Top 3 Ways to Change DNS Server in Windows 11

0

By default, Windows uses the DNS servers used by your Wi-Fi or LAN router. However, if these DNS servers are slow and unreliable, you may want to upgrade to a better and faster DNS server on Windows 11.

Fortunately, changing DNS servers on Windows is relatively quick and painless. In this article, we will tell you 3 different ways to change DNS server on Windows 11. So, let’s get started.

When should you change it

Under ideal conditions, you wouldn’t need to change DNS servers on Windows. However, if you are experiencing abnormally slow internet speeds and errors like DNS server not responding, it is a good idea to switch to public DNS servers on Windows 11.

Moreover, using the default DNS server also endangers your privacy, as your Internet Service Provider (ISP) may record your browsing history.

So, if you are looking for better internet speed or want to protect your privacy, changing your DNS servers would be a good idea. Some of the best options for switching to a free public DNS server are Cloudflare, OpenDNS, and Google.

1. Change DNS Server Using Settings App

Windows 11 gives you access to all important settings with the new and improved Settings app, unlike its previous iterations. Here is how you can use it to change the DNS server on your PC.

Step 1: Press Windows Key + I on your keyboard to launch the Settings app.

2nd step: Navigate to the Network & Internet tab on your left.

Step 3: Click your current Internet connection type, Wi-Fi or Ethernet.

Step 4: Go to hardware properties.

Step 5: Click the Edit button next to the DNS server assignment.

Step 6: In the Edit DNS Settings window, use the drop-down menu to select Manual.

Step 7: Enable the IPv4 or IPv6 setting, depending on the type of IP connection you want to change.

Step 8: We will use Google’s public DNS servers. So you can enter 8.8.8.8 in the preferred DNS field and 8.8.4.4 in the Alternate DNS field.

You can also use the drop-down menu to enable DNS over HTTPS for better privacy and security.

Step 9: Press the Save button to apply the changes.

It is more or less that. You will find your DNS server specified under Wi-Fi properties.

2. Change DNS Server Using Control Panel

If you prefer the old-fashioned way, you can also use Control Panel to change the DNS servers on your PC. Here’s how.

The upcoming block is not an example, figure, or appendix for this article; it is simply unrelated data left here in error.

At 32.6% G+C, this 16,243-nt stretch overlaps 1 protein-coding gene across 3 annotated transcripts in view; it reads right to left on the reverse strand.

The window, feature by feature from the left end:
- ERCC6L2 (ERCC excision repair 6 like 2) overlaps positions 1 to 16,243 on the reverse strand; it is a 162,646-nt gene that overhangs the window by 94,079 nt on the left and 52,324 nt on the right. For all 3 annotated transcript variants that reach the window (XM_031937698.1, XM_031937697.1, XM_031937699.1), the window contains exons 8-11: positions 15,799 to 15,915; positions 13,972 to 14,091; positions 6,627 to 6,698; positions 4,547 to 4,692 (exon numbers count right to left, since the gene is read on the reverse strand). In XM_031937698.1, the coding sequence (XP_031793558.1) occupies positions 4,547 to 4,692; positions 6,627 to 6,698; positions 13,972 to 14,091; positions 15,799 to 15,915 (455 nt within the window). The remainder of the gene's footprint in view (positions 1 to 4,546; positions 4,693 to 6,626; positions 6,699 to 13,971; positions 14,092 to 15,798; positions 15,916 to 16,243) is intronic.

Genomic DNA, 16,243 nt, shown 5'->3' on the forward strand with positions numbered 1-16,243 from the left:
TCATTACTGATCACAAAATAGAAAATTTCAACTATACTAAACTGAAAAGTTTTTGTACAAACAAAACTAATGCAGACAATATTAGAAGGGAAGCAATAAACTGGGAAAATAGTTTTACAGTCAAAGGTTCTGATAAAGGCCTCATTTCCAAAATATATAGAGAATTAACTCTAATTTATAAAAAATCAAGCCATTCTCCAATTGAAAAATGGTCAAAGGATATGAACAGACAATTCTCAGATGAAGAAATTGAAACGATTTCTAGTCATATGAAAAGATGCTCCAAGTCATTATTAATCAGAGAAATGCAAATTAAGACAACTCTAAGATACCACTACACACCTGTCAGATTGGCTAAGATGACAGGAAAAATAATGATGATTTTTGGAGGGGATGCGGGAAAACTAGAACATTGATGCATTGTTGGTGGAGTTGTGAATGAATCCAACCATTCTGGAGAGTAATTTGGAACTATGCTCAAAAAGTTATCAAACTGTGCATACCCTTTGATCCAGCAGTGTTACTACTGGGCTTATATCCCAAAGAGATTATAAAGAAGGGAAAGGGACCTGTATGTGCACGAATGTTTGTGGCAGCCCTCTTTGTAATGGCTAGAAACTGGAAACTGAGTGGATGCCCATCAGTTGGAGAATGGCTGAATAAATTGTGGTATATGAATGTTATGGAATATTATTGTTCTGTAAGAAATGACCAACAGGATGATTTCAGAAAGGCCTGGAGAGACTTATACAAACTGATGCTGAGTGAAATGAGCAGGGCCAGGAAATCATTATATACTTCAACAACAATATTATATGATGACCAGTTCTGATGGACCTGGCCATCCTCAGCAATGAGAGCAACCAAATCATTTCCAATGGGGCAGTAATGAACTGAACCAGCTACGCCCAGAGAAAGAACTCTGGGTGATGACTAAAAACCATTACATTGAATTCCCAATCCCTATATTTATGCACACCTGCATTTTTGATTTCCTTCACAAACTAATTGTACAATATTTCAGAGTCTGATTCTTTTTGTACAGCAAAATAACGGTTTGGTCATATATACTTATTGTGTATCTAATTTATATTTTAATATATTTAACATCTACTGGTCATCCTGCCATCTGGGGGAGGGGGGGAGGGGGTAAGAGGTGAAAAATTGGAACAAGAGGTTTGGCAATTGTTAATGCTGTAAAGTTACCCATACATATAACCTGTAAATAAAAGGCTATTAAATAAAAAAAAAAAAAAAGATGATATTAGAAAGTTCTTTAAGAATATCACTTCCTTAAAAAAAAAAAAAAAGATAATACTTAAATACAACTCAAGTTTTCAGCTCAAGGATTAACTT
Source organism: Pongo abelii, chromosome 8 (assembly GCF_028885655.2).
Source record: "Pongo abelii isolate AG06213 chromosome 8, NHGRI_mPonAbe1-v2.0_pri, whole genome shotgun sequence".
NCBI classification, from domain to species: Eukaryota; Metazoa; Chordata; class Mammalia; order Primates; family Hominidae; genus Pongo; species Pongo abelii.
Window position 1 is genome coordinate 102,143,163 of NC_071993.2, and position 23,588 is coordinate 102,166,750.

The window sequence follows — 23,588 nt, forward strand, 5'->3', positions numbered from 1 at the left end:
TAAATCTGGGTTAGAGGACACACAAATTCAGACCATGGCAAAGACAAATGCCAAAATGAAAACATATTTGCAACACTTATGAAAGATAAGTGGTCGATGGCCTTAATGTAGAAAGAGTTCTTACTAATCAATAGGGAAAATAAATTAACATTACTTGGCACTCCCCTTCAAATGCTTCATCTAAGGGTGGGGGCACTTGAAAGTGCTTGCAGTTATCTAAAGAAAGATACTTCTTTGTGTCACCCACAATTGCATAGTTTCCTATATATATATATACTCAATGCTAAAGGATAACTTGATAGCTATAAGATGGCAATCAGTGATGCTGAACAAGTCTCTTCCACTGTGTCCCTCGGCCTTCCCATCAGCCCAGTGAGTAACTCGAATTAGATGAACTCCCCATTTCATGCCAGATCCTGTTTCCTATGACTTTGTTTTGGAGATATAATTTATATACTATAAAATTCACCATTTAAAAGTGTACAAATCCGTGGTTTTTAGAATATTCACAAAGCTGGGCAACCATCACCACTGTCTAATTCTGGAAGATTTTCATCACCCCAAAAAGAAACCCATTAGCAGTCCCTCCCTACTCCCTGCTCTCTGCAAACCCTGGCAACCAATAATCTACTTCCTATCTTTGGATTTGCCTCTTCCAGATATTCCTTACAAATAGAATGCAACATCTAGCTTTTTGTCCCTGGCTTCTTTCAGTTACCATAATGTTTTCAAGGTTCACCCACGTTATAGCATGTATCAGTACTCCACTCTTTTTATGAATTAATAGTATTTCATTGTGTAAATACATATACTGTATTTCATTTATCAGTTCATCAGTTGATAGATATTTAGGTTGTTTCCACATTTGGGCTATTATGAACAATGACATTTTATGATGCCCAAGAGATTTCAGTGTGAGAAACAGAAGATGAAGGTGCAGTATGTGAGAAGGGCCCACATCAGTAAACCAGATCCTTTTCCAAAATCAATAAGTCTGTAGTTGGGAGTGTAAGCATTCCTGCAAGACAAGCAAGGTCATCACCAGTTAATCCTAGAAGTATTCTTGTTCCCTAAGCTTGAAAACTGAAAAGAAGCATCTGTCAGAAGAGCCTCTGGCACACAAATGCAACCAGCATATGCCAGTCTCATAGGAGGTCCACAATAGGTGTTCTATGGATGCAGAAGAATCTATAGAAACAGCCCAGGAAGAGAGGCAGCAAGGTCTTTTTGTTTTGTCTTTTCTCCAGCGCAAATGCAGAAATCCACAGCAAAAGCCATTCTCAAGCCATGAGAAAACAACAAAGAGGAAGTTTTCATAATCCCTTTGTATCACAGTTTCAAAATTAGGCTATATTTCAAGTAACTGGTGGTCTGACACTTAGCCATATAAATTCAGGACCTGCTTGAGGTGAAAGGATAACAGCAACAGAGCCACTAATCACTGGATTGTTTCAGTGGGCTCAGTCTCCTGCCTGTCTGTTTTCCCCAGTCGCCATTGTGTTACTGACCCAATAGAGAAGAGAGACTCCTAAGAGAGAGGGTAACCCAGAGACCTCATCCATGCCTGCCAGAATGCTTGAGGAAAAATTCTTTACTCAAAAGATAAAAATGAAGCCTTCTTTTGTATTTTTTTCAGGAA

Step 1: Click the Search icon on the taskbar, type control Panel, and select the first result that appears.

2nd step: Use the drop-down menu in the upper right corner to change the display type to large or small icons.

Step 3: Go to Network and Sharing Center.

Step 4: Click Change adapter settings on your left.

Step 5: Right-click on your Internet connection and select Properties.

Step 6: Under Network, double-click “Internet Protocol Version 4 (TCP/IPv4)” to open its properties.

Step 7: Select the “Use the following DNS server addresses” option. Enter the primary and secondary DNS addresses in the Preferred DNS Server and Alternate DNS Server fields, respectively.

Step 8: Check the ‘Validate settings on exit’ box and click OK.

And you are good to go. Windows will immediately start using the specified DNS settings.

3. Change DNS Server Using Command Prompt

If you are an experienced user and familiar with Windows command prompt utility, you can run a few commands to change the DNS server on your PC. Here’s how.

Step 1: Press Windows Key + S to open Windows Search. Type ordered and click Run as administrator.

2nd step: In the console, type the following command and press Enter.

netsh interface show interface

Step 3: Note the name of your current network connection.

Step 4: Run the following command to configure the primary DNS server.

netsh interface ip set dns name="AdapterName" source="static" address="X.X.X.X"

Replace AdapterName in the command above with the name of your network connection noted in step 3. Replace XXXX with the actual address of the DNS server you want to use.

Step 5: Similarly, run the following command to configure another DNS server.

netsh interface ip add dns name="ADAPTER-NAME" addr="X.X.X.X" index=2

Again, replace AdapterName in the command above with the actual name of your network connection. Replace XXXX with the secondary address.

You can confirm the DNS server change by viewing your current network configuration. To do this, run the following command.

ipconfig /all

It’s time to change

Changing the DNS server is something you may need to do when you are having internet connection issues on your PC. And it’s nice to see how Windows offers different ways to make this change.

Share.

About Author

Comments are closed.